The review was written by Rebecca Watson of the SGU. She's the female host of the program. Most of the male hosts share a surname and are, I assume, related.
In her review she replies to the points I made that she felt most relevant and in need of commentary. She also complimented her fans on their replies to my original review, and plunged into a few other pages of my blog to point out where she disagreed with me on issues like vaccination.
I have little to say about her review. It's largely the kind of rationalization I've come to expect. I do however want to make a few points.
She comments on my post "The Coward who could save Billions of Lives." In it she criticized me for accepting the word of an anonymous source, clearly ignoring the fact that the entire POINT of the post was my complaining about the fact that the source is in fact anonymous. Such cherry picking attempts at criticism fall flat when you read my actual article about the unknown vaccine researcher and his claims.
Surely she can admit that if the interview is genuine and accurate then serious questions about the safety of vaccines are raised. The problem is, the source is refusing to come forward and reveal himself. This is a cowardly act if the interview is genuine. Miss Watson and myself agree on the fact that the source needs to come forward.
She further comments on my mention of the fiction of "Separation of Church and State" and pretends I was criticizing the Founding Fathers with the comments. She admits the phrase "Separation of Church and State" never appears in the Constitution and even quotes the passage revisionists use to cram the "Separation" claim into the Constitution:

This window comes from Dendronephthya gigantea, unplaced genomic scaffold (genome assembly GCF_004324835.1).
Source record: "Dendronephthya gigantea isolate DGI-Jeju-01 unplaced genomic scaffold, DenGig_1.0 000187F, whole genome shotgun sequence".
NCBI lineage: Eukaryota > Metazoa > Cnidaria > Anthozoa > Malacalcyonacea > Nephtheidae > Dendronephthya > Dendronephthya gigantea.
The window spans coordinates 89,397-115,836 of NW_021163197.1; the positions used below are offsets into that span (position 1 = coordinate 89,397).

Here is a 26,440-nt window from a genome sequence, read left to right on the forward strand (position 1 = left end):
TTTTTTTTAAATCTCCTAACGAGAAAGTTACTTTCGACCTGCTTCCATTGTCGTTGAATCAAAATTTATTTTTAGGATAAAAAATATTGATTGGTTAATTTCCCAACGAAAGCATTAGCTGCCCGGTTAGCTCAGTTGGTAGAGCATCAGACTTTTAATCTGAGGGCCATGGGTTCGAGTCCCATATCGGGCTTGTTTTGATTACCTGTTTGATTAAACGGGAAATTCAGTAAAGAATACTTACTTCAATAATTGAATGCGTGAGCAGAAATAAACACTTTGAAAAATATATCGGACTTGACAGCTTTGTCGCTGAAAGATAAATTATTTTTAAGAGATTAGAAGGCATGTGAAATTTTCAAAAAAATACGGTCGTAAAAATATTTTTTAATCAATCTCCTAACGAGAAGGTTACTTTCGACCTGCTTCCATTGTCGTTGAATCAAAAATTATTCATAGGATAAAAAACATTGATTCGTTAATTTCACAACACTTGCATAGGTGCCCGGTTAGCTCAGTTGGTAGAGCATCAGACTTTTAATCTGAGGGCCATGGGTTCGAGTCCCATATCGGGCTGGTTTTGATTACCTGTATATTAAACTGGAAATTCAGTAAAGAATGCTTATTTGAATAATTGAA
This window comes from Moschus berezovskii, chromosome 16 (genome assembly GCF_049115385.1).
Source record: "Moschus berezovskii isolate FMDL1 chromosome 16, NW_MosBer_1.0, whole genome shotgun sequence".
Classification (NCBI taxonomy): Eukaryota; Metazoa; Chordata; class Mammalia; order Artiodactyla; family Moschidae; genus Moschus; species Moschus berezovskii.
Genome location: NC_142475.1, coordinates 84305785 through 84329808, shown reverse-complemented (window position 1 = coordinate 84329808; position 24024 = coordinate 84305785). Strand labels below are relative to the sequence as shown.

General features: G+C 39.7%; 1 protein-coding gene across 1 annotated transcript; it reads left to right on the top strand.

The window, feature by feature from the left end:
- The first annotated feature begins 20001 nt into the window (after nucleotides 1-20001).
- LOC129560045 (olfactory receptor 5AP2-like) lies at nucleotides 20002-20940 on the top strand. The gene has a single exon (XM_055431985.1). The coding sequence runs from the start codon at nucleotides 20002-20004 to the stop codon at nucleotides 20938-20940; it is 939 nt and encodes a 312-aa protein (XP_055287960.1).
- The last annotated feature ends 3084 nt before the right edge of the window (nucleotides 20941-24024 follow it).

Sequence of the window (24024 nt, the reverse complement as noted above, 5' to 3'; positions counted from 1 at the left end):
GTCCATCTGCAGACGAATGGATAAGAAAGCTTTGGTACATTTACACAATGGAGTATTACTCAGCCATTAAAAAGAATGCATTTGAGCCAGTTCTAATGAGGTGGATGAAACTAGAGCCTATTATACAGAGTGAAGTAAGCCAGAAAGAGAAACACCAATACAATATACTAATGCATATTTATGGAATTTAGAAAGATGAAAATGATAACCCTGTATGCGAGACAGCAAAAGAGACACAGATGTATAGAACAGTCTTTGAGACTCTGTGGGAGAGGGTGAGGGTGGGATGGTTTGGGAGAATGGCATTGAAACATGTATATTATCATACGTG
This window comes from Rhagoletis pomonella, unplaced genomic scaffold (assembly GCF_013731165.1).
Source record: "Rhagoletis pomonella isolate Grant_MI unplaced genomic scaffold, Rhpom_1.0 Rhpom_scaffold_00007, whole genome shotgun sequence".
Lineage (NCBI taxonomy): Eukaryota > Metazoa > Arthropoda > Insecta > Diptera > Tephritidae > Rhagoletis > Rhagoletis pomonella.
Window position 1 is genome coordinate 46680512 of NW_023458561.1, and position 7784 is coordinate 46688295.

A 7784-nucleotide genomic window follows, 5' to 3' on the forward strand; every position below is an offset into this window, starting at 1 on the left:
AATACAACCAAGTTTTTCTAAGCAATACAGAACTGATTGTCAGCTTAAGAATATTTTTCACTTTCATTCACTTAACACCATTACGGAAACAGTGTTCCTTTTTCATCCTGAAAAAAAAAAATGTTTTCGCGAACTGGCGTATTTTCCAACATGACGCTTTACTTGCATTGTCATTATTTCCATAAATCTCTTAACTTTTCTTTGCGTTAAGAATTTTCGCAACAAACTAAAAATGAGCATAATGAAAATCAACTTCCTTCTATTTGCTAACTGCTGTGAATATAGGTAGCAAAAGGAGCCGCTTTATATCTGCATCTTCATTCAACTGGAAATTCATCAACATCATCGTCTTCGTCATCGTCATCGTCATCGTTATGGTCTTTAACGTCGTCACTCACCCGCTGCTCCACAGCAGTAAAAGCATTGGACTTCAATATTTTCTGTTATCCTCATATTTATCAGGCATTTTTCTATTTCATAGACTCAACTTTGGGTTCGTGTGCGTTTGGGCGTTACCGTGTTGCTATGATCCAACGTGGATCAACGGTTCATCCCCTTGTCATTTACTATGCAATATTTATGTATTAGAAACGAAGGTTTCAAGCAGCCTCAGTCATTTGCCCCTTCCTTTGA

Congress shall make no law respecting an establishment of religion, or prohibiting the free exercise thereof . . .
What I didn't spell out in my SGU review is that I do not blame the Founding Fathers, most of them pastors, for the fiction of "Separation of Church and State." The frequent appeals to God in their writing and the overall bodies of their works, make it clear that they saw Christendom as the cornerstone of the nation.
The myth of a church / state barrier was injected years, even decades later by humanist thinkers seeking to exclude God from the pubic sphere. I think my understanding of the Constitution's actual words is highlighted in my essay "It's legal for the states to ban Islam." The Constitution's goal was to prevent the Federal Government from making a national religion, in part because many of the original 13 states already HAD an official religion.
The Fed is banned from making laws regarding religion, not the states. A stab against federal hegemony is being misused to alienate God himself.
Finally, she goes over some of my previous podcast reviews and agrees with most of them. I guess there's hope for her after all.